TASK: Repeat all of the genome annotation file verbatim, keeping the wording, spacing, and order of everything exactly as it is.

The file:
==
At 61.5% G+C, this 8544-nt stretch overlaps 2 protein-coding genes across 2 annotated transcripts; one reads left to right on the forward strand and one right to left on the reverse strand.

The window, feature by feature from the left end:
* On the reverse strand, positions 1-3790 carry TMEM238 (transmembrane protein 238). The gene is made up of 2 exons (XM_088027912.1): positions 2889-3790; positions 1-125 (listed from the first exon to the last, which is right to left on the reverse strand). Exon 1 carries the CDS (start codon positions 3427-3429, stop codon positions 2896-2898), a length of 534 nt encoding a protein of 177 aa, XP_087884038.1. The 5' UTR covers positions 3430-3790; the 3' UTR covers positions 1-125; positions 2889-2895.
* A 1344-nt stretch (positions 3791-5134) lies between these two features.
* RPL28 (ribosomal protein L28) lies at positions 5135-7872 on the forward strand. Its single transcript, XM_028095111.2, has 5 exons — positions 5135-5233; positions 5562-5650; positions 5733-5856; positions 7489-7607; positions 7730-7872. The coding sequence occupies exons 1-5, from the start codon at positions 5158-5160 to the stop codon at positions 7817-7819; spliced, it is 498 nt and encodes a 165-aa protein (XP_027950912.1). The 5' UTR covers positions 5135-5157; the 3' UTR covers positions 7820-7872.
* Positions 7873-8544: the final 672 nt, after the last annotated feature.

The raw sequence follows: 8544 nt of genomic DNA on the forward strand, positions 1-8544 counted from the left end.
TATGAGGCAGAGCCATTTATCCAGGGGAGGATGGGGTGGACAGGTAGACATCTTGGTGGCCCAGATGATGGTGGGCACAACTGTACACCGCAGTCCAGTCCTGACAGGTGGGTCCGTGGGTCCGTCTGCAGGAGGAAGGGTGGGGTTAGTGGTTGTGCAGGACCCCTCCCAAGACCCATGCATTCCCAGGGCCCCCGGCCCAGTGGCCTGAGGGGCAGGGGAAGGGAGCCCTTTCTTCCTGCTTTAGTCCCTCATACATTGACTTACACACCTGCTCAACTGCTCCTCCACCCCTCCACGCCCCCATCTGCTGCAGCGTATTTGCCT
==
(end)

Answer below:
At 61.5% G+C, this 8544-nt stretch overlaps 2 protein-coding genes across 2 annotated transcripts; one reads left to right on the forward strand and one right to left on the reverse strand.

The window, feature by feature from the left end:
* On the reverse strand, positions 1-3790 carry TMEM238 (transmembrane protein 238). The gene is made up of 2 exons (XM_088027912.1): positions 2889-3790; positions 1-125 (listed from the first exon to the last, which is right to left on the reverse strand). Exon 1 carries the CDS (start codon positions 3427-3429, stop codon positions 2896-2898), a length of 534 nt encoding a protein of 177 aa, XP_087884038.1. The 5' UTR covers positions 3430-3790; the 3' UTR covers positions 1-125; positions 2889-2895.
* A 1344-nt stretch (positions 3791-5134) lies between these two features.
* RPL28 (ribosomal protein L28) lies at positions 5135-7872 on the forward strand. Its single transcript, XM_028095111.2, has 5 exons — positions 5135-5233; positions 5562-5650; positions 5733-5856; positions 7489-7607; positions 7730-7872. The coding sequence occupies exons 1-5, from the start codon at positions 5158-5160 to the stop codon at positions 7817-7819; spliced, it is 498 nt and encodes a 165-aa protein (XP_027950912.1). The 5' UTR covers positions 5135-5157; the 3' UTR covers positions 7820-7872.
* Positions 7873-8544: the final 672 nt, after the last annotated feature.

The raw sequence follows: 8544 nt of genomic DNA on the forward strand, positions 1-8544 counted from the left end.
TATGAGGCAGAGCCATTTATCCAGGGGAGGATGGGGTGGACAGGTAGACATCTTGGTGGCCCAGATGATGGTGGGCACAACTGTACACCGCAGTCCAGTCCTGACAGGTGGGTCCGTGGGTCCGTCTGCAGGAGGAAGGGTGGGGTTAGTGGTTGTGCAGGACCCCTCCCAAGACCCATGCATTCCCAGGGCCCCCGGCCCAGTGGCCTGAGGGGCAGGGGAAGGGAGCCCTTTCTTCCTGCTTTAGTCCCTCATACATTGACTTACACACCTGCTCAACTGCTCCTCCACCCCTCCACGCCCCCATCTGCTGCAGCGTATTTGCCT